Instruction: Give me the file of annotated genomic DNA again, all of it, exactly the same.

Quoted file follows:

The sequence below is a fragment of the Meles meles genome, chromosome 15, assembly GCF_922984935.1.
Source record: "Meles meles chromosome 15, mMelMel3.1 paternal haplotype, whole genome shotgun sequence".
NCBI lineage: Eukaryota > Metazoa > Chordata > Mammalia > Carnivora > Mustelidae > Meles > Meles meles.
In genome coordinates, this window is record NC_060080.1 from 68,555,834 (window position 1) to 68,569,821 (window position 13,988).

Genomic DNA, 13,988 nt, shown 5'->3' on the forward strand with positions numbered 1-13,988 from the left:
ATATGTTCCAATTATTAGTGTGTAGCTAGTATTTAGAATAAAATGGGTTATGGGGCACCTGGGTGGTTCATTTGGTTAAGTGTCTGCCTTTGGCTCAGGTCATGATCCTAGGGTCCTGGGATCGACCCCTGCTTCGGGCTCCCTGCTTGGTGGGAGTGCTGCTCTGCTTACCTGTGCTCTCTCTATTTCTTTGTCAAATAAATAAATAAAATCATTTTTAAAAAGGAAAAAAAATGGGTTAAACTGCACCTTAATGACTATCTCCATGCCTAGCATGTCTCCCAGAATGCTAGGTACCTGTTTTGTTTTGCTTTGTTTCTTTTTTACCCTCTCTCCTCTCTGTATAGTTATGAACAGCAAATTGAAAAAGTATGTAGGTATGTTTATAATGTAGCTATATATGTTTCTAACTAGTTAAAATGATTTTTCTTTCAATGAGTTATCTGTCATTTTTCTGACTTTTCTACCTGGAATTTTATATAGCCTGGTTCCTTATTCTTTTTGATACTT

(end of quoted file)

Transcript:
The sequence below is a fragment of the Meles meles genome, chromosome 15, assembly GCF_922984935.1.
Source record: "Meles meles chromosome 15, mMelMel3.1 paternal haplotype, whole genome shotgun sequence".
NCBI lineage: Eukaryota > Metazoa > Chordata > Mammalia > Carnivora > Mustelidae > Meles > Meles meles.
In genome coordinates, this window is record NC_060080.1 from 68,555,834 (window position 1) to 68,569,821 (window position 13,988).

Genomic DNA, 13,988 nt, shown 5'->3' on the forward strand with positions numbered 1-13,988 from the left:
ATATGTTCCAATTATTAGTGTGTAGCTAGTATTTAGAATAAAATGGGTTATGGGGCACCTGGGTGGTTCATTTGGTTAAGTGTCTGCCTTTGGCTCAGGTCATGATCCTAGGGTCCTGGGATCGACCCCTGCTTCGGGCTCCCTGCTTGGTGGGAGTGCTGCTCTGCTTACCTGTGCTCTCTCTATTTCTTTGTCAAATAAATAAATAAAATCATTTTTAAAAAGGAAAAAAAATGGGTTAAACTGCACCTTAATGACTATCTCCATGCCTAGCATGTCTCCCAGAATGCTAGGTACCTGTTTTGTTTTGCTTTGTTTCTTTTTTACCCTCTCTCCTCTCTGTATAGTTATGAACAGCAAATTGAAAAAGTATGTAGGTATGTTTATAATGTAGCTATATATGTTTCTAACTAGTTAAAATGATTTTTCTTTCAATGAGTTATCTGTCATTTTTCTGACTTTTCTACCTGGAATTTTATATAGCCTGGTTCCTTATTCTTTTTGATACTT